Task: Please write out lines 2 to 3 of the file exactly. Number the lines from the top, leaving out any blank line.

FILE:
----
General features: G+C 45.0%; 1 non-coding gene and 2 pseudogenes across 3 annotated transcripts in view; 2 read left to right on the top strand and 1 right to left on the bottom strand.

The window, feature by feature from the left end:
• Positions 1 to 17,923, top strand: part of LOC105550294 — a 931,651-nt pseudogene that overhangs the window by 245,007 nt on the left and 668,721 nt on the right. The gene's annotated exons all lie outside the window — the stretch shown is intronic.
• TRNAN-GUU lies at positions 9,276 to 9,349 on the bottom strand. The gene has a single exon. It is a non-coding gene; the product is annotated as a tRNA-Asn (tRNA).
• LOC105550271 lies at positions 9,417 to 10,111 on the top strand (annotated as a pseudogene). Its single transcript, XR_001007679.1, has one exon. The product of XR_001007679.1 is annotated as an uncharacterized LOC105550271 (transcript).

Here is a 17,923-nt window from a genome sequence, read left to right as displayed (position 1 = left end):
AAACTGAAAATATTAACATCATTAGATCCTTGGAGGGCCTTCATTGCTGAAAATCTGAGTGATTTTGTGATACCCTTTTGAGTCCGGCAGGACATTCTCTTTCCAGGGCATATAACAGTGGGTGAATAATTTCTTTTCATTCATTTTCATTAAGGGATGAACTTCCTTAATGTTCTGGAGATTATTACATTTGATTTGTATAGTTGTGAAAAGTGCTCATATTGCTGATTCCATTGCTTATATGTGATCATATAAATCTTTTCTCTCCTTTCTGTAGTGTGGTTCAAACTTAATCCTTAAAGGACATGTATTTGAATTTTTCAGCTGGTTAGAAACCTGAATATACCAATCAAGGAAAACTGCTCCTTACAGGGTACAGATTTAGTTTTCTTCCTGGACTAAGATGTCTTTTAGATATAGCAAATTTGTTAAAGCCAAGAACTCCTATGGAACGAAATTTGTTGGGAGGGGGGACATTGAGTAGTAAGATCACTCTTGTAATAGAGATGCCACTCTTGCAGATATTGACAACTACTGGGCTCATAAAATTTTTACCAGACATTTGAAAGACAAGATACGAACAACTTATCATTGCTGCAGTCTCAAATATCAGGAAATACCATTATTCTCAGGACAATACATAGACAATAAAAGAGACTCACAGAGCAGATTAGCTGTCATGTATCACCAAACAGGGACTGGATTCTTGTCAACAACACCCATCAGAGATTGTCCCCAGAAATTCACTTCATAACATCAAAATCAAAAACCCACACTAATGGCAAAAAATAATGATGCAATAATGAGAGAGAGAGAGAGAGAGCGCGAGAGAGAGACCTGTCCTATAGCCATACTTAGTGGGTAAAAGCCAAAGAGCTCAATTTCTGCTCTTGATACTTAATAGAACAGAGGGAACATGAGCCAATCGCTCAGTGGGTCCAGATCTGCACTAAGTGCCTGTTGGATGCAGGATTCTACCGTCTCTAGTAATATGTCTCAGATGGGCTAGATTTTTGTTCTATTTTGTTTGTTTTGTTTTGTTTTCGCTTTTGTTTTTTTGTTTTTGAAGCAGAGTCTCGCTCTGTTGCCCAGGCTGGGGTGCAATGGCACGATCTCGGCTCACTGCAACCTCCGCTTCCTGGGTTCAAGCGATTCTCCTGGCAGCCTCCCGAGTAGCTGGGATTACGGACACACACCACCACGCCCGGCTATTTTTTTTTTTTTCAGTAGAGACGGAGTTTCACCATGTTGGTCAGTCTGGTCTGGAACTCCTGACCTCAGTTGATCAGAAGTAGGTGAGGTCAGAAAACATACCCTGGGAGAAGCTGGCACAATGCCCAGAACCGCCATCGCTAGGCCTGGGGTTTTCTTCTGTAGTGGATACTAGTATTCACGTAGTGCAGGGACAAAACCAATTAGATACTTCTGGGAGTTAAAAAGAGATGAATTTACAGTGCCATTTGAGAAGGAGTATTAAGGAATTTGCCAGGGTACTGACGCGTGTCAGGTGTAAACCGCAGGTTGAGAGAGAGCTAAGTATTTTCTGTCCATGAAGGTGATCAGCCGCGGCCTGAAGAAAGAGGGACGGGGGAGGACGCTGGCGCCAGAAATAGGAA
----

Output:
The window, feature by feature from the left end:
• Positions 1 to 17,923, top strand: part of LOC105550294 — a 931,651-nt pseudogene that overhangs the window by 245,007 nt on the left and 668,721 nt on the right. The gene's annotated exons all lie outside the window — the stretch shown is intronic.